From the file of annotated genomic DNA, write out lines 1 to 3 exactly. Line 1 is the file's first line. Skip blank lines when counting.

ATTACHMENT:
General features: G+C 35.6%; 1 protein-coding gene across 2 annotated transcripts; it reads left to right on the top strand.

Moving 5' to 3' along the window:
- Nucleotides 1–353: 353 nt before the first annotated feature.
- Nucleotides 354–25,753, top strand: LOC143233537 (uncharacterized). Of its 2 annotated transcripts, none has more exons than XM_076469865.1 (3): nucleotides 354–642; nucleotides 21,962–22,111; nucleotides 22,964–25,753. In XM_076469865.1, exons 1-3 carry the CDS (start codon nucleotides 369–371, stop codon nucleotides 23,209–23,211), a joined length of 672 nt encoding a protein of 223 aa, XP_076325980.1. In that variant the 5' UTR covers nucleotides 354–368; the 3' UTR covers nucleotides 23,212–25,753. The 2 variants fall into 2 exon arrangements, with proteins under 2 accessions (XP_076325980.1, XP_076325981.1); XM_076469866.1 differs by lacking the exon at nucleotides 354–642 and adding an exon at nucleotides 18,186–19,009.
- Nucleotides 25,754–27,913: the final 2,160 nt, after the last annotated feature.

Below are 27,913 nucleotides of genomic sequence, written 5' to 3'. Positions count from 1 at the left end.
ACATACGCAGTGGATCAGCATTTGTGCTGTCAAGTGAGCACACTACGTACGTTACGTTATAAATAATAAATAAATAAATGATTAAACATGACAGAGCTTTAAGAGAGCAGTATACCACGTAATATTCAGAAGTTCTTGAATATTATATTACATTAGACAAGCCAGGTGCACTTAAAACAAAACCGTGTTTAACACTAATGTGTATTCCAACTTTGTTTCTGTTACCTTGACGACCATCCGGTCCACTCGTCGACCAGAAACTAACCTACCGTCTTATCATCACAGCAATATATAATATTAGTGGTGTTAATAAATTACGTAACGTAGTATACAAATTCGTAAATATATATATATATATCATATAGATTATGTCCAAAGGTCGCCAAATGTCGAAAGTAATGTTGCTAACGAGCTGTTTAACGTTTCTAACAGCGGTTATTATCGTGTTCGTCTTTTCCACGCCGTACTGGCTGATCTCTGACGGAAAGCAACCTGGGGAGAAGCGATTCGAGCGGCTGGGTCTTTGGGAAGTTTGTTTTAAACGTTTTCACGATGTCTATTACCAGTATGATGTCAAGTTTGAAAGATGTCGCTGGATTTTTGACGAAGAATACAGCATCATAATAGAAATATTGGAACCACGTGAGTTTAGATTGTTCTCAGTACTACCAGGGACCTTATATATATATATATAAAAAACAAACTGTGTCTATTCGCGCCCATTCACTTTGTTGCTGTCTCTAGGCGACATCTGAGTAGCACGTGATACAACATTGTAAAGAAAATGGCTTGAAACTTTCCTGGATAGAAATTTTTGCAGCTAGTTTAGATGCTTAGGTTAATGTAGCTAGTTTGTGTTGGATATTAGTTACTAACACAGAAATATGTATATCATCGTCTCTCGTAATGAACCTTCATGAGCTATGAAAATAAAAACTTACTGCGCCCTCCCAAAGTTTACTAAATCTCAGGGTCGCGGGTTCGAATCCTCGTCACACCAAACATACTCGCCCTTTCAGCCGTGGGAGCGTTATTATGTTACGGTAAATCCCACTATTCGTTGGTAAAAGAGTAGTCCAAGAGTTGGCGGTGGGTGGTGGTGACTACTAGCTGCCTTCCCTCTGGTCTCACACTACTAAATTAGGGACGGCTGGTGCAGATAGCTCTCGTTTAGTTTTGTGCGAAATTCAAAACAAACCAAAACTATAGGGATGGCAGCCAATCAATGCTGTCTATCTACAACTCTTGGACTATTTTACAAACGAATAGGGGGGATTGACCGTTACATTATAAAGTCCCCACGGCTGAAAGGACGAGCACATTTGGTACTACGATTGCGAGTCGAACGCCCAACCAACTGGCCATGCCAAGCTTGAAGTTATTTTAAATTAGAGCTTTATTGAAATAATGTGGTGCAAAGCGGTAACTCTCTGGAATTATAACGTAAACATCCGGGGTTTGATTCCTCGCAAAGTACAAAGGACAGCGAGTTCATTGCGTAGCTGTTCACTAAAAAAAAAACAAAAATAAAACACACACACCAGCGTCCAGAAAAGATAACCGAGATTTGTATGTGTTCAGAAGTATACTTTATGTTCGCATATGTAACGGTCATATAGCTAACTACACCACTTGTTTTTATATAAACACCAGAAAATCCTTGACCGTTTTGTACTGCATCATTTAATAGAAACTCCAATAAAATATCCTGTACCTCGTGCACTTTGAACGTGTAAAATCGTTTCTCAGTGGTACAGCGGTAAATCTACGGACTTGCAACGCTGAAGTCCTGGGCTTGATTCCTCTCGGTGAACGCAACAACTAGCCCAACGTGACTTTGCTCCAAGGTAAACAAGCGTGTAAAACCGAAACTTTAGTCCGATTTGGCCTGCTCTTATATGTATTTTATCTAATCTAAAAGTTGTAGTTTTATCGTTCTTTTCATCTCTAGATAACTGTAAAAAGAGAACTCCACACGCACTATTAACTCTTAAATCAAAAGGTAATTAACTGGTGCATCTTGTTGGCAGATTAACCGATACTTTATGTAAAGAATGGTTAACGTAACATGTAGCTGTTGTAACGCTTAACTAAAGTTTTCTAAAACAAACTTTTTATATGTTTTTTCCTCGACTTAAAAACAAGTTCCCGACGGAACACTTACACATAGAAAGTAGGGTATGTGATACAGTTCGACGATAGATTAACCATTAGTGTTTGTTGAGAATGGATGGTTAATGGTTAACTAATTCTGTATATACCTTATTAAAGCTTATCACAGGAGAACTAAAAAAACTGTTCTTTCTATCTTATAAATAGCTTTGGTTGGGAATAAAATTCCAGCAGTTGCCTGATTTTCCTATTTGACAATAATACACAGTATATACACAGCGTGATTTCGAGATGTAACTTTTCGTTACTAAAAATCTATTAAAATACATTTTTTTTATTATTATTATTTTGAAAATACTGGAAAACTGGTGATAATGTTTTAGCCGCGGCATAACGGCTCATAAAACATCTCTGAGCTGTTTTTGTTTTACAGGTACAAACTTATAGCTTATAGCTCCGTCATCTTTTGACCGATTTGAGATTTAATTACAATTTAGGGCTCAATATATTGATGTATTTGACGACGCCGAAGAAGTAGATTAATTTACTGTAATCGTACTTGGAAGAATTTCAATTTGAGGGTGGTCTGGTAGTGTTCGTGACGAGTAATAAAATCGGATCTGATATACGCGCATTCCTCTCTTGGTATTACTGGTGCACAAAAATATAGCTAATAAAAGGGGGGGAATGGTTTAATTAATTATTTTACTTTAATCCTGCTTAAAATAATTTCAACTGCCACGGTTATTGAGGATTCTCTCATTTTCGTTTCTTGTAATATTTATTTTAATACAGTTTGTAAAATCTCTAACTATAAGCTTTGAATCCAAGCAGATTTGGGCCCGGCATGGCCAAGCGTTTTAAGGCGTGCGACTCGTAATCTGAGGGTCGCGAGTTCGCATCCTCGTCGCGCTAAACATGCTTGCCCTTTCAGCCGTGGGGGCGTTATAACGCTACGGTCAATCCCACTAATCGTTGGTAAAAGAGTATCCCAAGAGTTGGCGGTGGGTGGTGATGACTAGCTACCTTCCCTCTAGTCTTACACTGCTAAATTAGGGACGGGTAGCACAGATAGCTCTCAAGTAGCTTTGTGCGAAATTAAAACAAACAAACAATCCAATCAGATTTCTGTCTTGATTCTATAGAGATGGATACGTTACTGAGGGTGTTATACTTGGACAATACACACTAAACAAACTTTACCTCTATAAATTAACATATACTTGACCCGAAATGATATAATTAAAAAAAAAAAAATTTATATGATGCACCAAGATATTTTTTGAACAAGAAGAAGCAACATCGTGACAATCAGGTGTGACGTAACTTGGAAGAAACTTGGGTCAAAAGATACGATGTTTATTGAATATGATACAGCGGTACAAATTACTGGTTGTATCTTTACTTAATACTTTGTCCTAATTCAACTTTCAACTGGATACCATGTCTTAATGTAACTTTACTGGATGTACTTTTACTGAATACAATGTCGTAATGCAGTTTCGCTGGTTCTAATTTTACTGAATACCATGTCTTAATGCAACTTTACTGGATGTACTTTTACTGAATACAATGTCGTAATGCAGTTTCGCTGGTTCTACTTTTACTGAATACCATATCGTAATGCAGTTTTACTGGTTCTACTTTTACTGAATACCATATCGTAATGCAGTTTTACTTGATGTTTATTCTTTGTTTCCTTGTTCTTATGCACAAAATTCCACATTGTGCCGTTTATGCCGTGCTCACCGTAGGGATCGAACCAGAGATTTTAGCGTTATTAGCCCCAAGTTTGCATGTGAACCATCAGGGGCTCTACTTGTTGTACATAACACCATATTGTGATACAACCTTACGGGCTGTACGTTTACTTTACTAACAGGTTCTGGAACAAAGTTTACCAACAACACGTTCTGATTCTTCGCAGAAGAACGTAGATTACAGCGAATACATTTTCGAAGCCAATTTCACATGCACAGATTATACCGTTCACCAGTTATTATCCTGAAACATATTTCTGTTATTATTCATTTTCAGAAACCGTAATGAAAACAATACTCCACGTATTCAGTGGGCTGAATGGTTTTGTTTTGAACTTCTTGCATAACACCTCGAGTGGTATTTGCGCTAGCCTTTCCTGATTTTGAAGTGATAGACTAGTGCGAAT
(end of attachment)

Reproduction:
General features: G+C 35.6%; 1 protein-coding gene across 2 annotated transcripts; it reads left to right on the top strand.

Moving 5' to 3' along the window:
- Nucleotides 1–353: 353 nt before the first annotated feature.